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15 Movies from The 21st Century That Have The Most Complicated Endings

21 January 2017 | Features, Film Lists | by Mariam Kasradze


There are a lot of movies with really impressing endings in the history of cinema. The ending must be shocking, unexpected, and breathtaking. It’s one of the criterion movie fans choose their favorite movies. And in actuality, the ending makes us remember and think about the film. “There’s a monster at the end of the books and movies. It’s when the story ends and you’re left alone with yourself and your thoughts.”

Here is a list of 15 movies that have the most complicated endings, and were filmed in the 21st century. There are a lot of discussions about the end of each film and maybe that’s the most amazing moment – when each person has a different view about it, and each of those views is a possible theory.


1. Black Swan (2010)

Black Swan (2010)

“Black Swan” is one of the best psychological thriller films of the 21st century, which is directed by Darren Aronofsky and has a quite remarkable cast (Natalie Portman, Vincent Cassel, Mila Kunis, Winona Ryder). The film revolves around the “Swan Lake” ballet by Tchaikovsky.

Nina (Portman) is a fascinating and hard-working ballerina, who is chosen as the lead in the upcoming production of “Swan Lake”, as the white swan as well as the black swan, by ballet director Thomas (Cassel). She is best for the role of the white swan, but not the perfect choice for the black swan, so she starts working hard on the role and fighting with herself.

In the beginning, Nina has a childish soul and she is a dutiful daughter, but for the role of the black swan, she needs to kill the “white swan” in herself. Here we meet the problem of maturity as well; Nina decides not to be a child anymore and chooses another dancer Lily (Kunis) to prove that.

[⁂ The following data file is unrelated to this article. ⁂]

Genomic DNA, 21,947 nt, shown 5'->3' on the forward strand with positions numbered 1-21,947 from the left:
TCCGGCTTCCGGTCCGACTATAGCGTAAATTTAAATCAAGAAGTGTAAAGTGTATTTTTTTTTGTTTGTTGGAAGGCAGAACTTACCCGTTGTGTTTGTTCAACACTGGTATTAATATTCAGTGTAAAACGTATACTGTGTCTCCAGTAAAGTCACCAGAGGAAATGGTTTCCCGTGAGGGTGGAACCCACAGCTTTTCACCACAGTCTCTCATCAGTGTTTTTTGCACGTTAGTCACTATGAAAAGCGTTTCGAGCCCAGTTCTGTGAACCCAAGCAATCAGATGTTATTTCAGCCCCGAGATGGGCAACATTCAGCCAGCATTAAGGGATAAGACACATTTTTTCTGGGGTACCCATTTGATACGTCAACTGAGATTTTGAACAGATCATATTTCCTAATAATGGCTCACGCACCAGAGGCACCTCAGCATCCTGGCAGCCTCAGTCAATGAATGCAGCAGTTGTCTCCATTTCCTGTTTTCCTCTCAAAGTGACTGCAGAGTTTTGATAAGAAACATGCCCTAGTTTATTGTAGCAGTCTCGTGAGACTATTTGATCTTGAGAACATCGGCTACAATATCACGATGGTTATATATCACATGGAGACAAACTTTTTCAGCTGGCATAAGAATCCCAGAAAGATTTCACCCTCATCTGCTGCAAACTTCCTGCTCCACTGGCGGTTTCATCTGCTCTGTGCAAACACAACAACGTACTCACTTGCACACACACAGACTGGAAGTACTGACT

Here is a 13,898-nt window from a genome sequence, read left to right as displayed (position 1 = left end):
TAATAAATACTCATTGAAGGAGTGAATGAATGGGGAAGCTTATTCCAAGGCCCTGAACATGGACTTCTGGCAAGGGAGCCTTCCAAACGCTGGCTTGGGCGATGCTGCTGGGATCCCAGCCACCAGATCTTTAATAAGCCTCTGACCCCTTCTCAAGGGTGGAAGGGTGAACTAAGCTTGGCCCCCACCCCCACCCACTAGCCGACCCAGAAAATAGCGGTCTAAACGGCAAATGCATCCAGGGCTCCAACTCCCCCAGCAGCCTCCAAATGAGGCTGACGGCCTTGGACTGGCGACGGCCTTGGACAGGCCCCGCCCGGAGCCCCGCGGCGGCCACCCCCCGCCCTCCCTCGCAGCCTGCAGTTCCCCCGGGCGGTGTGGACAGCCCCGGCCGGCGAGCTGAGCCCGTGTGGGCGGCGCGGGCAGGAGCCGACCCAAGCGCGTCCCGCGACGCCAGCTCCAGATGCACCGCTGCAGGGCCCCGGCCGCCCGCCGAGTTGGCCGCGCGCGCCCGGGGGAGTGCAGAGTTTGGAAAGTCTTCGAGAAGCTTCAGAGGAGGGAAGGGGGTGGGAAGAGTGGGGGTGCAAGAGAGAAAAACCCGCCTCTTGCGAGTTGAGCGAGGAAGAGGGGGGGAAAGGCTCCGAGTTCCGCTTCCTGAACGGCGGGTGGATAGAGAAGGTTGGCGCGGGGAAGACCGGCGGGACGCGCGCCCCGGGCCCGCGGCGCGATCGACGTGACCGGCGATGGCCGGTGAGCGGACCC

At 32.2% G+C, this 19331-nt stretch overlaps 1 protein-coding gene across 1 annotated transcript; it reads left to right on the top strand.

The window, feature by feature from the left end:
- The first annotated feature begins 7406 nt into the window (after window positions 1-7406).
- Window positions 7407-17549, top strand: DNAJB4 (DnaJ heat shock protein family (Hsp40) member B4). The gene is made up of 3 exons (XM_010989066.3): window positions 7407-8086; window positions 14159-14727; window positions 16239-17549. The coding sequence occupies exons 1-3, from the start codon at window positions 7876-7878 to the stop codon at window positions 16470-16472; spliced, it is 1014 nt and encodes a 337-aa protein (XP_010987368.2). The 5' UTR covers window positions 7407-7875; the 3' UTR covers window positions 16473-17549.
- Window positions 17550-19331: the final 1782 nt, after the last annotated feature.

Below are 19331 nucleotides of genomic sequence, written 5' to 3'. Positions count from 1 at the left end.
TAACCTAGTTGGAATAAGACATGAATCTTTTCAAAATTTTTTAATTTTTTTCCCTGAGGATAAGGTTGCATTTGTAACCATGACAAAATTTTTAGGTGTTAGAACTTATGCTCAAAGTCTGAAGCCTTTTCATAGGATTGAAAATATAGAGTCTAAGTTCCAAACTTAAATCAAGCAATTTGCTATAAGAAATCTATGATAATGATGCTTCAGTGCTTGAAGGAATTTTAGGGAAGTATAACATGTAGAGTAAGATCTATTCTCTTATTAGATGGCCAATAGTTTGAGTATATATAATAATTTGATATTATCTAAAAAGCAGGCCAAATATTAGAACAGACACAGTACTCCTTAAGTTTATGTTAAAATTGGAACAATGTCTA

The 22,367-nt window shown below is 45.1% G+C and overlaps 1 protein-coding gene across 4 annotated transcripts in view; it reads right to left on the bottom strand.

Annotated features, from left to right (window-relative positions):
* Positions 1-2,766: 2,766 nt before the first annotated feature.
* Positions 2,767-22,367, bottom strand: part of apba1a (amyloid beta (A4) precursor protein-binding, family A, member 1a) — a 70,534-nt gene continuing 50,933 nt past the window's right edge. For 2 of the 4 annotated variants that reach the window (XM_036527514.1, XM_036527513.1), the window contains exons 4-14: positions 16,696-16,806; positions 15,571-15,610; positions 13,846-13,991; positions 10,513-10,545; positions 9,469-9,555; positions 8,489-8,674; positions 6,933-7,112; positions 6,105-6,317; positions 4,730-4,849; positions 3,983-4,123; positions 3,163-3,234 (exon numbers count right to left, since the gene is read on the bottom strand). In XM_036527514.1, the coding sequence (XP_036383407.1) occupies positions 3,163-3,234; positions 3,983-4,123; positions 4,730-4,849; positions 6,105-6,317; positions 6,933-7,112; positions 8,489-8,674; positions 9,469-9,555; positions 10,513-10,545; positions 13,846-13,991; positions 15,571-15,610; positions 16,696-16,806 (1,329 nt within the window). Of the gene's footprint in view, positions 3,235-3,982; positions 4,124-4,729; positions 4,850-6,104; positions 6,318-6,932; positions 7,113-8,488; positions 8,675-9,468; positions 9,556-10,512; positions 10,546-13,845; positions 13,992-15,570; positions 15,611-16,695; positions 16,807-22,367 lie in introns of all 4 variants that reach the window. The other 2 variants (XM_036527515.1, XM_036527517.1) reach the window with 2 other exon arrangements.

Gradually, Nina starts to see strange things and she cannot understand whether it’s reality or just her imagination.

The end of the film is a bit confusing, because we see how effectively Nina kills Lily in jealousy and hides her body, but she actually cut herself and it reverberates that she needed to kill her dark side to be a “white swan” again, hence why she is bleeding and dies at the end of the film.

Nina’s death metaphorically appoints an artist who has already reached perfection. If a performer reaches perfection, they start dying as an artist. In the end, she whispers: “Perfect. It was perfect.”


2. Enemy (2013)

“Enemy” is directed by Denis Villeneuve and is based on Jose Saramago’s novel “The Double”. There are also similarities between the film and Dostoevsky’s novel “The Double”.

Jake Gyllenhaal plays two roles at the same time. Adam is a history professor, who has a passionate relationship with Mary. Anthony is an actor who has a pregnant wife, Helen, and miraculously looks like Adam. During a meeting at a hotel room, Adam realizes that Anthony is his doppelganger.

The film appears challenging and sometimes confusing, but we can sort it out if we watch every detail very carefully. Sometimes it’s very difficult to find out which one is Adam and which one is Anthony; however, Anthony wears a wedding ring and dresses a bit differently.

We start having doubts that they are the different sides of the same person when Adam’s mother tells him to give up imagining himself as an actor and advises him to continue his career as a professor. Confusion climaxes when Helen asks Anthony about the lessons at school. So which one is real: Adam or Anthony?

Symbolism plays an important role in the plot development. Adam teaches the students what it’s like to live under a totalitarian state without knowing it, but he cannot see the web that has overtaken the sky of the city and he has already gotten stuck in it. Spiders and their webs symbolically signalize Adam’s temptations; they appear when he does wrong things. That’s the reason why we see the giant tarantula after he has seen the key of the underground club with naked women.

Adam tries to solve all of the webs in his life like all of us do, and tries not to make the same mistakes, but sometimes “you can’t control coming from the subconscious … they are the dictator inside ourselves.”


3. Pieta (2012)


Pieta is a South Korean film written and directed by Kim Ki-duk. It may be one of the most breathtaking and mesmerizing films from this director.

The film’s title refers to the depiction of the Virgin Mary with the corpse of Jesus. The film is actually about a miserable mother who wants revenge for the death of her son, and chooses a very strange way to make that happen.

Kang-do is a heartless man whose job is to brutally injure debtors to prevent claiming. His job makes people kill themselves. Kang-do has no family and his life changes when middle-aged woman appears and persuades him that she is his long-lost mom. Little by little, Kang-do feels a motherly love and starts taking care of her as well.